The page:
Sunday, January 19, 2020


There are spotlights on certain moments as I look back over the last couple of years, highlights on accomplishments and lessons underlined.  
The area where I have the steepest learning curve is playing the French horn.  It requires a strong embouchure (and even one day of missing practice shows up here), deep and focused breathing, coordinating embouchure, breath and fingering, as well as a constantly expanding familiarity with complex rhythm and note combinations and above all, an emphasis on producing those golden tones for which the horn is celebrated.  Barry Tuckwell, who was the premier horn soloist in the world for most of my adult life, began as an organist, and at 19 was challenged to take up the horn by another horn player, famously said, "One note at a time, piece of cake!" But anyone who has heard him play Giovanni Punto's Horn Concerto #11, particularly the third movement, the Menuetto, where he is undoubtedly triple tonguing for long passages, might debate that!
Two years ago, I was trying to master a particularly difficult solo written for soprano saxophone, which I had transposed originally so I could play it for the choir when we were rehearsing it for a concert, since the professional musician who had been hired would only be there for the dress rehearsal and the concert itself. The timing was extremely challenging, with grace notes into 32nd note runs, but it was a good exercise both mentally and physically for me.  One night when we were rehearsing, I played the final slur from middle C to high C and the director had me sustain it much longer than even the hold mark would seem to have indicated.  When he finally signaled the release, he told me my tone was so beautiful he didn't want it to end! As Mark Twain would have said, "I can last two months on a good compliment!"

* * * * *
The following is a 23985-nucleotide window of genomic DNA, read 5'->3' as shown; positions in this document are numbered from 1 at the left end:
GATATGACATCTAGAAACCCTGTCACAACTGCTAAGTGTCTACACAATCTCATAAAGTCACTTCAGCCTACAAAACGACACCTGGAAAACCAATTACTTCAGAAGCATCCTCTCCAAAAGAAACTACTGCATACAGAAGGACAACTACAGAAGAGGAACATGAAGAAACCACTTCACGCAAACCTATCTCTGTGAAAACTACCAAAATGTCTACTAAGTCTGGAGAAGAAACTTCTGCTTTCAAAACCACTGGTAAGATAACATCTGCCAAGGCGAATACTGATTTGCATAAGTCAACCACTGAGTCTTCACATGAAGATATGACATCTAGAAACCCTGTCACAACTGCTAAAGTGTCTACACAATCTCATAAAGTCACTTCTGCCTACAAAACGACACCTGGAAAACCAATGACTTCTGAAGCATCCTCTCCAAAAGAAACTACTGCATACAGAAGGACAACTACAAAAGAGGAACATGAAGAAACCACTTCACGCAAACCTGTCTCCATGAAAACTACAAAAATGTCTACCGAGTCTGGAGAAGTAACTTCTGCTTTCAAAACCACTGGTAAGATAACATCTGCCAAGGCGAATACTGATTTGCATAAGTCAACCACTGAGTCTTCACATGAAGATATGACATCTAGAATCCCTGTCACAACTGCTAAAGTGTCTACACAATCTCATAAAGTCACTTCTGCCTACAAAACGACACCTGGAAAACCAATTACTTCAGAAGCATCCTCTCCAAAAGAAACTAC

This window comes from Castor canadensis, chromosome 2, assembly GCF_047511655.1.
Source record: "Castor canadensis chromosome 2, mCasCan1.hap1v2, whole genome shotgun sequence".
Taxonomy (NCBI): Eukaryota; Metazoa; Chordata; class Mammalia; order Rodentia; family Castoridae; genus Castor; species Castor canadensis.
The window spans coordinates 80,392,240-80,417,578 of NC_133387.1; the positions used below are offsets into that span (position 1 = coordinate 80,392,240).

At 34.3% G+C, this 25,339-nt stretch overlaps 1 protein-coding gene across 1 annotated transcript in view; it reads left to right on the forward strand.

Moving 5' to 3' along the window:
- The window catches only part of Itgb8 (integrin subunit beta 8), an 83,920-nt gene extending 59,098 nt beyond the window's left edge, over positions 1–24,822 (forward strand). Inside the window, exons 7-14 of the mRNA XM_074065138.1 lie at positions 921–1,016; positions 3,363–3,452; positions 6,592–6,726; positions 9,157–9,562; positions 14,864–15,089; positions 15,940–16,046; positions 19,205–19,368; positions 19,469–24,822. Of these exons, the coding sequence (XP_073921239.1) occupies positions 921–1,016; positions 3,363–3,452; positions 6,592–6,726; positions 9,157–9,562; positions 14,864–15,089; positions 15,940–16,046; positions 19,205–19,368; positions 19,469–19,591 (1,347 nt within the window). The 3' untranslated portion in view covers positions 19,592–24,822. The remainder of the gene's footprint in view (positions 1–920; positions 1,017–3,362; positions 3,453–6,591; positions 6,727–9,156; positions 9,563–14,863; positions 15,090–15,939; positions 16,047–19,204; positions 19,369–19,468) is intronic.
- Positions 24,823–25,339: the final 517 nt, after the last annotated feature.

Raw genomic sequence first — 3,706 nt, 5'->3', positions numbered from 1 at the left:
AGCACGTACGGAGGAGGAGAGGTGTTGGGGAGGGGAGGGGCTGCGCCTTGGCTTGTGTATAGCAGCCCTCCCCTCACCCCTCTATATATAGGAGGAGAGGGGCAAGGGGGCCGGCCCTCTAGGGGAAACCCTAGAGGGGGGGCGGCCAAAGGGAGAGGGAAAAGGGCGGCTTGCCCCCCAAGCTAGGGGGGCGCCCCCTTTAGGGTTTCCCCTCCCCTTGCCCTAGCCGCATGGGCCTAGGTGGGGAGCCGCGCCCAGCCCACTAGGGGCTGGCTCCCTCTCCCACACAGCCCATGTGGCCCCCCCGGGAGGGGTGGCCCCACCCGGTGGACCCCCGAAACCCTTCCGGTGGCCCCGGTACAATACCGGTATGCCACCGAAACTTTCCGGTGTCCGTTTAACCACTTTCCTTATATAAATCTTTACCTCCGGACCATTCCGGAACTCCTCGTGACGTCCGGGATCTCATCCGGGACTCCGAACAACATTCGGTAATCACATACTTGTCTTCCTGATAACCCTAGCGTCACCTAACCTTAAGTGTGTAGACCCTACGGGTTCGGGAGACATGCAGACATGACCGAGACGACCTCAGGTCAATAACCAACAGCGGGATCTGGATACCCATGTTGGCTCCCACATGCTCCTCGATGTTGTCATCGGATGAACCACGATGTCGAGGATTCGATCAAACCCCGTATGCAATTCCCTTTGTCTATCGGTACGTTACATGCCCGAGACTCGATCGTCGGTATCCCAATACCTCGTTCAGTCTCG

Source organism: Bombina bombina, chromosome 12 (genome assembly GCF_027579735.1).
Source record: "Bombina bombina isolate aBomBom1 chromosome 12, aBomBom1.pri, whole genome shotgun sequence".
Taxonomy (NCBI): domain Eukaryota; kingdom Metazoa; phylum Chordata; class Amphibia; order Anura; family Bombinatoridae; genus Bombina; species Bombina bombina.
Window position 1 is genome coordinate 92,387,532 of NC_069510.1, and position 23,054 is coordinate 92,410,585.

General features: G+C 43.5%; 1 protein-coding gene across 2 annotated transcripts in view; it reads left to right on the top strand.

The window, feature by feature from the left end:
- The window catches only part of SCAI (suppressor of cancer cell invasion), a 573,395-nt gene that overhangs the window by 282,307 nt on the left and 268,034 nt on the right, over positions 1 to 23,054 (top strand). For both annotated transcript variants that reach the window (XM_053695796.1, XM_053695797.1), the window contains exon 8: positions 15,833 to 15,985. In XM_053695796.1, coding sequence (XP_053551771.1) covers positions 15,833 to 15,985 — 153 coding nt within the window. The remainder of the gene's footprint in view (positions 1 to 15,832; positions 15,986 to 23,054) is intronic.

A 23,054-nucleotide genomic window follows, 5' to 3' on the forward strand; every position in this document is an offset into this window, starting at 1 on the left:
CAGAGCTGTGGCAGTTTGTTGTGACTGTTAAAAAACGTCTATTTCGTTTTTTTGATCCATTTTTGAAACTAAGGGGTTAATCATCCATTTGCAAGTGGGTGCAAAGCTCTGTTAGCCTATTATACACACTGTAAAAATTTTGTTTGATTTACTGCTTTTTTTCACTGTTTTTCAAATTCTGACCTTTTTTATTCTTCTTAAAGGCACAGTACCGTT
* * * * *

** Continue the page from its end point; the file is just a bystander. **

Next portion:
There are days when I can see the progress I'm making on the horn, in my writing, and even in getting my desk cleared off.  There are other days when I've left a poem I'm working on in the middle of my desk and the next morning realize it has just added to the piles I have to sort through.  When I take the piles off my desk so I have a clear space to work, I am still very conscious of them, as if they were lurking behind me, ready to pounce, the minute I take my mind off them.  And trying to juggle all the different projects I'm working on leaves me off balance much of the time. 
As I set timers and work on my different projects on different days or calendar blocks, I remind myself of what Janie, one of my dear companions in my coaching group, said, "I'm staying balanced by reminding myself that I chose this, it's fun and I like the work."

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